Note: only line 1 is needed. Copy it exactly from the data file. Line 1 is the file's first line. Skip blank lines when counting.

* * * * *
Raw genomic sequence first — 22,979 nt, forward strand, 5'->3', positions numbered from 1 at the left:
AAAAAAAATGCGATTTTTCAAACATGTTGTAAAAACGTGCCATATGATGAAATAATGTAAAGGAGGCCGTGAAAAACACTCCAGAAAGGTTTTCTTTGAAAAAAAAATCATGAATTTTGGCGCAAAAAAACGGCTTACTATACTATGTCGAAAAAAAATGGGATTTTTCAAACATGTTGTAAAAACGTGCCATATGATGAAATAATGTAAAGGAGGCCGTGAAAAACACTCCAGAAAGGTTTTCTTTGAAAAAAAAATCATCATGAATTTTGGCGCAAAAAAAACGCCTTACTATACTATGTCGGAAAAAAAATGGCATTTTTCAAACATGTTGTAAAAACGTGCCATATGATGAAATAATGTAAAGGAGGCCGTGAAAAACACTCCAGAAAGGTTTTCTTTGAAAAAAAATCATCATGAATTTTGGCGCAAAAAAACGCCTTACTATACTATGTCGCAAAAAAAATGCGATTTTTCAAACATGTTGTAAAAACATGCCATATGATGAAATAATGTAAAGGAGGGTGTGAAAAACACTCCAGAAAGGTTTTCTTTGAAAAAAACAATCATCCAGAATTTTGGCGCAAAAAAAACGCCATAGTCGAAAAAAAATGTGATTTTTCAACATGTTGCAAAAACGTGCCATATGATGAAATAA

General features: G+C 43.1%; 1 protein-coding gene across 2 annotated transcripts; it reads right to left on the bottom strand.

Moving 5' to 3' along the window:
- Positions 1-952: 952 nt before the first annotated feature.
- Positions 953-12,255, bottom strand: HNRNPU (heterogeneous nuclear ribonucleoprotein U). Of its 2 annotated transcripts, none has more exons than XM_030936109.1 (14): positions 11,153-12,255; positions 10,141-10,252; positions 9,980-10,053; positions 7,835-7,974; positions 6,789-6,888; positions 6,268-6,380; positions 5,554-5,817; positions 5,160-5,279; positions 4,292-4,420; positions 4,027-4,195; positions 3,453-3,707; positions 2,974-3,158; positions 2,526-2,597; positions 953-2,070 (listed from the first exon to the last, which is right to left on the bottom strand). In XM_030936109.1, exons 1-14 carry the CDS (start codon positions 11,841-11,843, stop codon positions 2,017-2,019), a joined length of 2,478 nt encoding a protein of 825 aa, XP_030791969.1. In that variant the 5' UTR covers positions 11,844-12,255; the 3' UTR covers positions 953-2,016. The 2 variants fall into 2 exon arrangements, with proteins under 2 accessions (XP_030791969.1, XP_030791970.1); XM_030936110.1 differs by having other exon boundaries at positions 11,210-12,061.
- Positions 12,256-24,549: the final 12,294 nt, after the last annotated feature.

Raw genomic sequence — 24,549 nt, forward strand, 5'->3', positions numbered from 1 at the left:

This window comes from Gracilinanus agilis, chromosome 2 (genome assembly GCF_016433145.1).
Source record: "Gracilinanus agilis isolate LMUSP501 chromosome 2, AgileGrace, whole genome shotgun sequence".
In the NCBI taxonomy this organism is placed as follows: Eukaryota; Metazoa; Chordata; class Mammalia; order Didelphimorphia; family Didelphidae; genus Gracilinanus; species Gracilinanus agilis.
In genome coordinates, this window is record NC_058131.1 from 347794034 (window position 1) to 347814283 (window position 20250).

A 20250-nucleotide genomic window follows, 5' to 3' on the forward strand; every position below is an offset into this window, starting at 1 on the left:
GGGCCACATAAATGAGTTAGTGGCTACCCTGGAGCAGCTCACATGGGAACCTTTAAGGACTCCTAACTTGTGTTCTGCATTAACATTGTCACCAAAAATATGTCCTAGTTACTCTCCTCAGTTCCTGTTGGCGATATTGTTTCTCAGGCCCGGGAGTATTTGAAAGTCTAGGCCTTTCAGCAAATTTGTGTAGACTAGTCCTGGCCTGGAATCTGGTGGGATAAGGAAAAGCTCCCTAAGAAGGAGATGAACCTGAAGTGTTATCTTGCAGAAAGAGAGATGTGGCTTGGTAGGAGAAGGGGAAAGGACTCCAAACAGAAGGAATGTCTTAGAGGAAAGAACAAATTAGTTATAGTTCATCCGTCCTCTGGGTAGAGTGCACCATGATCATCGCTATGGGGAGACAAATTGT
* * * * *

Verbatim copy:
Raw genomic sequence first — 22,979 nt, forward strand, 5'->3', positions numbered from 1 at the left: